Downton Abbey Season 4, Episode 6: Heartbreak to Flavor Our Puddings for Weeks to Come

February 9, 2014 @ 9:03 pm | Filed under:

“You do realize even Alfred gets more screen time than you do?”

(UK / DVD  episode 7. Also, spoilers below.)

Telegram! Robert has been summoned to America by Cora’s Horrible American Mother to assist Cora’s Impossible American Brother. There’s a scandal involving oil and a Senate committee who may or may not be favorably impressed by a titled brother-in-law, because nothing says respectable like an impoverished English earl who snaps up an American heiress to save his estate, and then loses her fortune on bad investments.

Bit of a flurry over the notion that Bates must accompany Lord Grantham to America. (I love how it’s always “America.” Last season, when Shirley Maclaine arrived to out-shout the Dowager, she referred to her home as “America” 100% of the time. You have to wonder if Julian Fellowes has ever chatted with any Americans long enough to discover that if you ask us where we’re from, we don’t name our country; we name our state. Unless you’re a New Yorker, in which case you name your borough.)

Anna puts on a brave face for Bates but sobs in the hall. Mrs. Hughes takes the case to Lady Mary, who puts on her best stone face and insists she would like to help, but she “must know the facts.” What is Mrs. Hughes to do? She reveals Anna’s secret, and Mary marches straight to her father and orders him to take Thomas to America instead of Bates, wearing that exact same stone face and saying, “I can’t explain it. If I could you’d agree with me.” I actually burst out laughing at this, despite the graveness of the subject matter. It’s so Mary. She expects her father to jump when she says jump and take her word that jumping is the gentlemanly thing to do in this circumstance. But by golly, nobody’d better expect her to take any request on faith.

All right, then, it’s settled, Bates stays, Thomas goes,  Mary has a moment with Bates (“It wasn’t your fault, Bates. It wasn’t Anna’s, but it wasn’t yours, either”), and—HOLD ON EVERYONE, THE PIGS ARE COMING!

I absolutely love how every time anyone in this episode says “Pigs,” it starts with a capital letter.

Pig interlude over, we can go back to bidding Robert farewell. My second shout of laughter came at Cora and Robert’s parting scene. This dialogue—

“Oh darling. I do think your going to rescue my hopeless brother is an act of real love, and I cherish you for it.”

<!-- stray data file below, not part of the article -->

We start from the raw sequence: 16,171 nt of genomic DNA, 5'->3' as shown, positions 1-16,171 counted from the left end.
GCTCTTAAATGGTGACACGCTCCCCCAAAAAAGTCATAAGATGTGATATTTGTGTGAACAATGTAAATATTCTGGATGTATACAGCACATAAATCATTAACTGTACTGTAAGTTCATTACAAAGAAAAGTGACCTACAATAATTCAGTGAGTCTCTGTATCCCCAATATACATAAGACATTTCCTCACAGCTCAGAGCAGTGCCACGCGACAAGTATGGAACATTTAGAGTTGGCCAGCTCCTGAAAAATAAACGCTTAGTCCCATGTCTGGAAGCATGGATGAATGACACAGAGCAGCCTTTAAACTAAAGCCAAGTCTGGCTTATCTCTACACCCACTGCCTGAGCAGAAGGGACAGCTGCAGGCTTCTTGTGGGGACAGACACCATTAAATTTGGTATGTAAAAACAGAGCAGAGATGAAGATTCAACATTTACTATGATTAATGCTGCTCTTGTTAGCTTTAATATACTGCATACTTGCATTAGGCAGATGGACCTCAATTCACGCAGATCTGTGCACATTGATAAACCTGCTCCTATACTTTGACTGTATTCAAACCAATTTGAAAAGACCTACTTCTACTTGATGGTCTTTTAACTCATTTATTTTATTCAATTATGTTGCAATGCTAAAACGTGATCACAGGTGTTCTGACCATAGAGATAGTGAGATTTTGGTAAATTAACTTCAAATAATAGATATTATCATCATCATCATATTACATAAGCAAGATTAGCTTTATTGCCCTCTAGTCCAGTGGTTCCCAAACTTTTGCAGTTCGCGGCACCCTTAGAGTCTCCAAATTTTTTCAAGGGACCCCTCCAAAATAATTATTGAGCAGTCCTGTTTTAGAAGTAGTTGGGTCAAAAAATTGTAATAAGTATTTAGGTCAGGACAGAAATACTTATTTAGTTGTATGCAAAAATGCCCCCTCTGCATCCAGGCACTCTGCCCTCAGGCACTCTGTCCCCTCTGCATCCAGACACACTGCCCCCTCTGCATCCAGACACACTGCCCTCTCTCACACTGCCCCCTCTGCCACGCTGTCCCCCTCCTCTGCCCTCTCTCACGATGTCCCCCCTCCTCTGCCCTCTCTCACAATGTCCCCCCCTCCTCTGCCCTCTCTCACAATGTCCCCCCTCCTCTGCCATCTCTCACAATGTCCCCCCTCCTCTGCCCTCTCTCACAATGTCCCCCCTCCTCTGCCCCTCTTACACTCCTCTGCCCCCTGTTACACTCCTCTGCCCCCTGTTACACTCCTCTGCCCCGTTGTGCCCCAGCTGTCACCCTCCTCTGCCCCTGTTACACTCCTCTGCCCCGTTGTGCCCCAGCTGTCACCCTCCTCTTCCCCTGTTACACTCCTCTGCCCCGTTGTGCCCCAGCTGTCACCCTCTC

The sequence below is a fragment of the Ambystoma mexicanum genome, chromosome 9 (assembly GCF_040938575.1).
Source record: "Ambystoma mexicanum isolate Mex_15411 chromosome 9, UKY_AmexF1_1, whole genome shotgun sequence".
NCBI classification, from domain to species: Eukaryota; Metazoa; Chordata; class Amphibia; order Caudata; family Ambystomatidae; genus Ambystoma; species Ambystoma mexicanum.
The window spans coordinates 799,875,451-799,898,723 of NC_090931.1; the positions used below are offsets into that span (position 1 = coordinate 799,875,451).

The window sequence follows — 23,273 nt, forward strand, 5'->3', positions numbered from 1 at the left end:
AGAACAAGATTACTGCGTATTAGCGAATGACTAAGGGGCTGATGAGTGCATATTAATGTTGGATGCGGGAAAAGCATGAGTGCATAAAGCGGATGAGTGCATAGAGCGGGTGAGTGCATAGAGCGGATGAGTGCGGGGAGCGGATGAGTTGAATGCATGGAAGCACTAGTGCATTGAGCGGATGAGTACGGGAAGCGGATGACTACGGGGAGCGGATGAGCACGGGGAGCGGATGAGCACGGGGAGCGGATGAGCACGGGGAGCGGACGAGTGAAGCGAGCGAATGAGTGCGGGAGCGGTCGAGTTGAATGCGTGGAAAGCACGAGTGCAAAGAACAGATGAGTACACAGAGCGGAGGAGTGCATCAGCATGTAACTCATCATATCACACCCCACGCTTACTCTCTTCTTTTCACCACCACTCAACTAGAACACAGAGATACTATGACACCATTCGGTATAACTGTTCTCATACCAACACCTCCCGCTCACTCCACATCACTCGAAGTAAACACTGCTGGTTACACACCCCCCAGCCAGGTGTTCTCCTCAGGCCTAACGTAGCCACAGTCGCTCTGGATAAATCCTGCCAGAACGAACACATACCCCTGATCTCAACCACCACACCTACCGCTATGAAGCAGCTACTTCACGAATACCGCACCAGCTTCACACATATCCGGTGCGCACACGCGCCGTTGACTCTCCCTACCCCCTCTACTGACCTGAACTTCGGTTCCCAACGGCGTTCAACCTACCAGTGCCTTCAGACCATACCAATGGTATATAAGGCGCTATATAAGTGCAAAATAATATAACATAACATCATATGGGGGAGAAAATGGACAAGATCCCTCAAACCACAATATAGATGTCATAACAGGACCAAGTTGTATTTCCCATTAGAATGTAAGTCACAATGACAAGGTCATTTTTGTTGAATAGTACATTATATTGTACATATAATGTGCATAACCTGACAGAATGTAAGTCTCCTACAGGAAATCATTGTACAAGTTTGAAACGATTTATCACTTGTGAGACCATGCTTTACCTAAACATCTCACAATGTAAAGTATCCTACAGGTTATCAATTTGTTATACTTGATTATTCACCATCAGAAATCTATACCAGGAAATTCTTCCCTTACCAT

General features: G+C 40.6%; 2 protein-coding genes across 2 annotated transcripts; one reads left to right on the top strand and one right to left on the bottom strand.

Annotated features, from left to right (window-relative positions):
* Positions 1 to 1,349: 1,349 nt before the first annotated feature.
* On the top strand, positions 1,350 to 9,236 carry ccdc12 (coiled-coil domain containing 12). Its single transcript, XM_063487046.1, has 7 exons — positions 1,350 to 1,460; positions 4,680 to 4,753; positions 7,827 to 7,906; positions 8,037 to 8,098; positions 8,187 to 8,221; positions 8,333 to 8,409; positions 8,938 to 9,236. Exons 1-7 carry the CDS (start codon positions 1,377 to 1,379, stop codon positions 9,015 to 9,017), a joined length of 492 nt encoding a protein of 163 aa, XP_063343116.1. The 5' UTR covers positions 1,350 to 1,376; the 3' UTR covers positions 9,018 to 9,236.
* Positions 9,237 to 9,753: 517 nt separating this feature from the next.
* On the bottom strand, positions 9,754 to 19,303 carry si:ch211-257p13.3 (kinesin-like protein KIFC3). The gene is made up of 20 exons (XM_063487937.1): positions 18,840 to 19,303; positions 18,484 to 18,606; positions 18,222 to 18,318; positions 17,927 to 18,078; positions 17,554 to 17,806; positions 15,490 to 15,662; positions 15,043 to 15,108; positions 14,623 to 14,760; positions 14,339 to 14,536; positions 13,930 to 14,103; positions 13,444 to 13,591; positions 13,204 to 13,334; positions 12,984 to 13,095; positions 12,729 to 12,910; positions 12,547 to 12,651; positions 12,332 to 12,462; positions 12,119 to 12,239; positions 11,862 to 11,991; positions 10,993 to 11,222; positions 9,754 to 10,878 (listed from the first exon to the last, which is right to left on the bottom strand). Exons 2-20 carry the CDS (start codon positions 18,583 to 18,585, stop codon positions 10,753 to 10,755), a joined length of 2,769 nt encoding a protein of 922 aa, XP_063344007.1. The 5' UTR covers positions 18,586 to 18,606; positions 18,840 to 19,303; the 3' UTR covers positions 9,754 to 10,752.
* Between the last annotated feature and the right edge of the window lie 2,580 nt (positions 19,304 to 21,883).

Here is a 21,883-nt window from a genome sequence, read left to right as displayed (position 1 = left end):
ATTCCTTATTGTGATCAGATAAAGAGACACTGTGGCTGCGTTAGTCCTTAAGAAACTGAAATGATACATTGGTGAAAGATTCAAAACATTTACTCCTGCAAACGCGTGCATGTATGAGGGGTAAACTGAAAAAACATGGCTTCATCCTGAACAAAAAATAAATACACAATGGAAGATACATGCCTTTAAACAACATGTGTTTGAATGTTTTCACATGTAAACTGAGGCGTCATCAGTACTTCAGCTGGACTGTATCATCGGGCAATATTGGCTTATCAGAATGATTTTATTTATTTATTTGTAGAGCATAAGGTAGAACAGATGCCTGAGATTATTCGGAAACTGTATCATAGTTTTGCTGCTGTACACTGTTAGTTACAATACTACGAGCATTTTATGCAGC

“That’ll keep me warm as I cross the raging seas.”

“Good. Now kiss me.”

—are you kidding me? We’ve left Melrose Abbey and entered John-and-Marsha territory. I can’t decide if Fellowes is punking us or what.

Thomas is looking forward to his report from Miss Baxter when he returns. Only Thomas could make an abundance of verbal italics come off as sinister. Molesley, loading the suitcases into the car with humble, gloved hands, overhears the italics and furrows a brow in concern.

Robert has tender words for Poor Edith, leaves Rose in charge of “fun,” chides Mary for being preoccupied, is too preoccupied to notice his mother is about to keel over, and admits he’s going to miss his dog Isis most of all. The post-war years have not been kind to Robert.

As soon as he drives off, Violet admits to Isobel that she feels ill. Isobel offers to help her home, but “that is the very last thing I would want.” Which means, of course, that Isobel’s help is the very only thing she’s going to get for the rest of the episode. She comes down with a nasty case of bronchitis, Isobel gamely volunteers to nurse her round the clock, the doctor makes eyebrows, Cora and Mary stand three feet away from the bed on their one and only visit to Granny during the whole episode, and Violet is every bit as mean to Isobel in her fevered delirium as she is in her highest spirits. Last week, the volley of barbs between these two characters was the funniest part of the episode, even if their scenes did have COMIC FILLER written in Sharpie across the top of every page. But this week, ugh. We get it. They annoy each other, they need each other, they have each other’s backs as long as they can grumble about it. Now give me back my Lady Sleuths show, please?